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Mattel Settles Claims Over 2007 Toy Recalls

Posted by Chrissie Cole
Thursday, October 15, 2009 4:25 AM EST
Category: Protecting Your Family
Tags: Mattel, Dangerous Toys, Protecting Your Family, Toy Recall, Consumer Safety, Lead Standards, Fisher-Price

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IMAGE SOURCE: © Mattel Web site

Mattel Inc., the world’s largest toymaker, reached an agreement to settle “virtually all” U.S. claims over its recalled toys.

The 2007 recalls involved 2 million toys, and were part of a cluster of recalls by several companies which resulted in a total of 21 million toys being recalled. The recalled toys included popular lines such as Dora the Explorer made by Fisher Price and Mattel toys such as Batman and Barbie accessories.

If approved, the proposed settlement will resolve 22 lawsuits filed against Mattel, its Fisher Price unit and major retailers on behalf of the millions of families who purchased or received defective toys as gifts prior to the recalls.

The settlement comes a year after Mattel and Fisher-Price agreed to pay $12 million to 39 states to end an investigation into contaminated toys. More recently, Mattel agreed to pay another $2.3 million civil penalty for violating a federal lead paint ban.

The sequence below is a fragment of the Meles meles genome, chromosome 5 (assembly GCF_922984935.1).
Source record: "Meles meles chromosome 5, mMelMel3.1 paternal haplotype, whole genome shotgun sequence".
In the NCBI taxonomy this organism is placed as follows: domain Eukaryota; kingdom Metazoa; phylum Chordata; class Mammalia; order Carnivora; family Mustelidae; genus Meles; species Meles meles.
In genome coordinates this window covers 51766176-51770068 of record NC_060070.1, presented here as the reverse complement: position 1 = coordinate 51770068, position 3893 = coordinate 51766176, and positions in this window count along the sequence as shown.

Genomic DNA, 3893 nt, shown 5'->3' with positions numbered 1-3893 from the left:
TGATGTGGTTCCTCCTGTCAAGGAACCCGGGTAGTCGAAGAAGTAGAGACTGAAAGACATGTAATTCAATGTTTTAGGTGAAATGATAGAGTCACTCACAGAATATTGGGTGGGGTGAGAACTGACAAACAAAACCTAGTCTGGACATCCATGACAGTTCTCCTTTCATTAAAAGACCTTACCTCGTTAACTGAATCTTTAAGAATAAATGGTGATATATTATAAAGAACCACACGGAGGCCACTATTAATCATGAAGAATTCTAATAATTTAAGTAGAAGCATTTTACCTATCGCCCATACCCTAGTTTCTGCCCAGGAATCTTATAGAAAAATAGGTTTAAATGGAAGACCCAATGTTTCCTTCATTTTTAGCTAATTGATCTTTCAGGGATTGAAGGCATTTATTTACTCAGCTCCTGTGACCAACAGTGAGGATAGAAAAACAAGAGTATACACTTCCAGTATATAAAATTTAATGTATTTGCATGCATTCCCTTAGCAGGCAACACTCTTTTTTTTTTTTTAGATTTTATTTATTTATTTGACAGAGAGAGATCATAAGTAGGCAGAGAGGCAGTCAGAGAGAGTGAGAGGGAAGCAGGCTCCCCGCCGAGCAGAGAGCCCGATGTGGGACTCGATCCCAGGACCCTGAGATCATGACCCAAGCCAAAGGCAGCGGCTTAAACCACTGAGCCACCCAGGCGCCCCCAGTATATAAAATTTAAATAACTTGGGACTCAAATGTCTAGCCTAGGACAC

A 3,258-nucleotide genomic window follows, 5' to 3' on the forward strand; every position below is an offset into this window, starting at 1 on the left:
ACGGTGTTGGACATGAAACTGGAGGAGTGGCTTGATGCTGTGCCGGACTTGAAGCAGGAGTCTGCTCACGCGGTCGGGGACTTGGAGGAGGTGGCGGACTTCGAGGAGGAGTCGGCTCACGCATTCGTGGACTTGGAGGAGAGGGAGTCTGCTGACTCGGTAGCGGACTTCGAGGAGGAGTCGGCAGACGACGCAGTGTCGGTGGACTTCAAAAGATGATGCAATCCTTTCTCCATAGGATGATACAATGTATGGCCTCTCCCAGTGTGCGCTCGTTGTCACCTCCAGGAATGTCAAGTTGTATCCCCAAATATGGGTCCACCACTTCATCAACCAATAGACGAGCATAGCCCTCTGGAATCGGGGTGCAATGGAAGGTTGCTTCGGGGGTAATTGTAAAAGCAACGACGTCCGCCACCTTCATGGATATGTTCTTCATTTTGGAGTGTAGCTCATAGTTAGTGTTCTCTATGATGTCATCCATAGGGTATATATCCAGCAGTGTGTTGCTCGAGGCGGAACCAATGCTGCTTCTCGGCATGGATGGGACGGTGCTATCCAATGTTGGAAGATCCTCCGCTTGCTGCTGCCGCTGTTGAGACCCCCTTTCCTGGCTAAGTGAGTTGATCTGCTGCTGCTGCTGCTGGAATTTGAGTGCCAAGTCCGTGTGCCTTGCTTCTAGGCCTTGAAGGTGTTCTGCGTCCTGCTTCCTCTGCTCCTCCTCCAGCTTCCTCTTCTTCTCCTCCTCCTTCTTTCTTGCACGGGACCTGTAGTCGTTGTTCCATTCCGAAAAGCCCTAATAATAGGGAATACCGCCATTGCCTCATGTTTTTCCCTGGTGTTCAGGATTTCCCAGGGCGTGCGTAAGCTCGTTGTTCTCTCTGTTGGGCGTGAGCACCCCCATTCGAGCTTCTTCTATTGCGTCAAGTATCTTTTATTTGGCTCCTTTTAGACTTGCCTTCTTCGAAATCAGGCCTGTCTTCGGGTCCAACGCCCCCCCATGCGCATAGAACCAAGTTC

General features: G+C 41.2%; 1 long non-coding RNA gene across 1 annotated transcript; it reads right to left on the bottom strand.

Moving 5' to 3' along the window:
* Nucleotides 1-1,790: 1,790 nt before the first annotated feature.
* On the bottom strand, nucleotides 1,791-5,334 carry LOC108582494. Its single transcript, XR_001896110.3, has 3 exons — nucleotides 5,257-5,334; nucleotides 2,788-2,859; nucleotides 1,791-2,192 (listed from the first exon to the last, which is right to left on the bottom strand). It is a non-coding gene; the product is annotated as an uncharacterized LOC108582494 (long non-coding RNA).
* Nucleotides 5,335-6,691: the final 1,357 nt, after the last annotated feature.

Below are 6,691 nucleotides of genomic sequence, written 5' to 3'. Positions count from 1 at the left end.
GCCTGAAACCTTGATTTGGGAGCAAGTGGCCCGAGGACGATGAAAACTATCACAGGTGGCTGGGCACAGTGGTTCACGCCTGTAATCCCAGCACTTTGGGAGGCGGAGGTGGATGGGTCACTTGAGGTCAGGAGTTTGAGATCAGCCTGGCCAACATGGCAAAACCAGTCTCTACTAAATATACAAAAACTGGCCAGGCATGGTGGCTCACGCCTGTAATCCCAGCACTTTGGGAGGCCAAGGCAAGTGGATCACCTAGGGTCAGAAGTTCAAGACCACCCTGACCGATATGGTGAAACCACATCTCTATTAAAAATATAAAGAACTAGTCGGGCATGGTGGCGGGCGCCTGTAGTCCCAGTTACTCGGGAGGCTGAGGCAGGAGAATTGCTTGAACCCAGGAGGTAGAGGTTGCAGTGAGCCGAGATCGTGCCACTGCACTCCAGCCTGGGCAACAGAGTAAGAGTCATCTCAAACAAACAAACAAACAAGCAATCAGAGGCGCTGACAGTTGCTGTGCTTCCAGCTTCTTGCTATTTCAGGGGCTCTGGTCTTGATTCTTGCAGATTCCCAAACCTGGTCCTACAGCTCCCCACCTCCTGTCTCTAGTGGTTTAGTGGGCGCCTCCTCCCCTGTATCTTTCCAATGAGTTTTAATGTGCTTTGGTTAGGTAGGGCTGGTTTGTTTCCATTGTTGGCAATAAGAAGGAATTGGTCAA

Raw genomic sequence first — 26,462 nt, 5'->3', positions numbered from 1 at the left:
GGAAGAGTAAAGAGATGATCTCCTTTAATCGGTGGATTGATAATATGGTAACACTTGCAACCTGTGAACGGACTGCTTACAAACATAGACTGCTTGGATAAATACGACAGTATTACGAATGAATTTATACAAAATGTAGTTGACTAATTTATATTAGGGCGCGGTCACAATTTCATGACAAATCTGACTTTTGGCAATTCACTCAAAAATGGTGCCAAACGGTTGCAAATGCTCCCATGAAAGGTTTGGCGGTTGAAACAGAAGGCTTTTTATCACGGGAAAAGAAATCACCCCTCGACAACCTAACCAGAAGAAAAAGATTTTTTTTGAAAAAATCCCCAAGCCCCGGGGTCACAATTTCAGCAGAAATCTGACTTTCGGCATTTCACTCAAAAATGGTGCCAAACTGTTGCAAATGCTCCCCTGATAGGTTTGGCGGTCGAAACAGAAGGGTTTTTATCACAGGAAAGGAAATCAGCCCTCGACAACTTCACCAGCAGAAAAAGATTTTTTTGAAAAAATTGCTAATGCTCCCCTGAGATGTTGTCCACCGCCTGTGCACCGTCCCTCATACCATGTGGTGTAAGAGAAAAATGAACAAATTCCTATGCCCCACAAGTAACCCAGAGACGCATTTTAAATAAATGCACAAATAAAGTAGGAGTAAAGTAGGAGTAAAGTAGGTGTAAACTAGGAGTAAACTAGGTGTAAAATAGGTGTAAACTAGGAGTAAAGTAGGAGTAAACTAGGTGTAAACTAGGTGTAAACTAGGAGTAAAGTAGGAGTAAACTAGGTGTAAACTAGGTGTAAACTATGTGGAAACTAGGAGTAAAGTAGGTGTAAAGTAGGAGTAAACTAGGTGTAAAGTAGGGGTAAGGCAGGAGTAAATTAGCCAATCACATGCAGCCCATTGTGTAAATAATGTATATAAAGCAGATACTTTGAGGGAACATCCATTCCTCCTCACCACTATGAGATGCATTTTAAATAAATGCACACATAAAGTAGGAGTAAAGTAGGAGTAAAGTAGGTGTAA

Terms of the Settlement

The settlement will provide “tens of millions of dollars in monetary relief,” said the plaintiff’s law firm in a statement.

The settlement agreement calls for cash payments to both class members who participated in the recall and those who did not. Additionally, class members may recover all out-of-pocket expenses incurred for lead testing.

The deal also requires Mattel to create a quality assurance program, which the court will oversee. Additionally, the company will make a donation in the amount of $275,000 to the National Association of Children’s Hospitals and Related Institutions (NACHRI) for the creation of child safety programs. NACHRI is a not-for-profit organization made up of children's hospitals, pediatric units and related health systems.

Toymakers were hurt by the sheer number of product recalls in 2007 which lead to millions of dollars in legal expenses, costs for testing and product returns. As a result, Congress passed The Consumer Product Safety Improvement Act of 2008, which requires all toys and infant products intended for children under 12, to undergo comprehensive testing before they can be sold. The act also bans harmful chemicals including lead in toys. #


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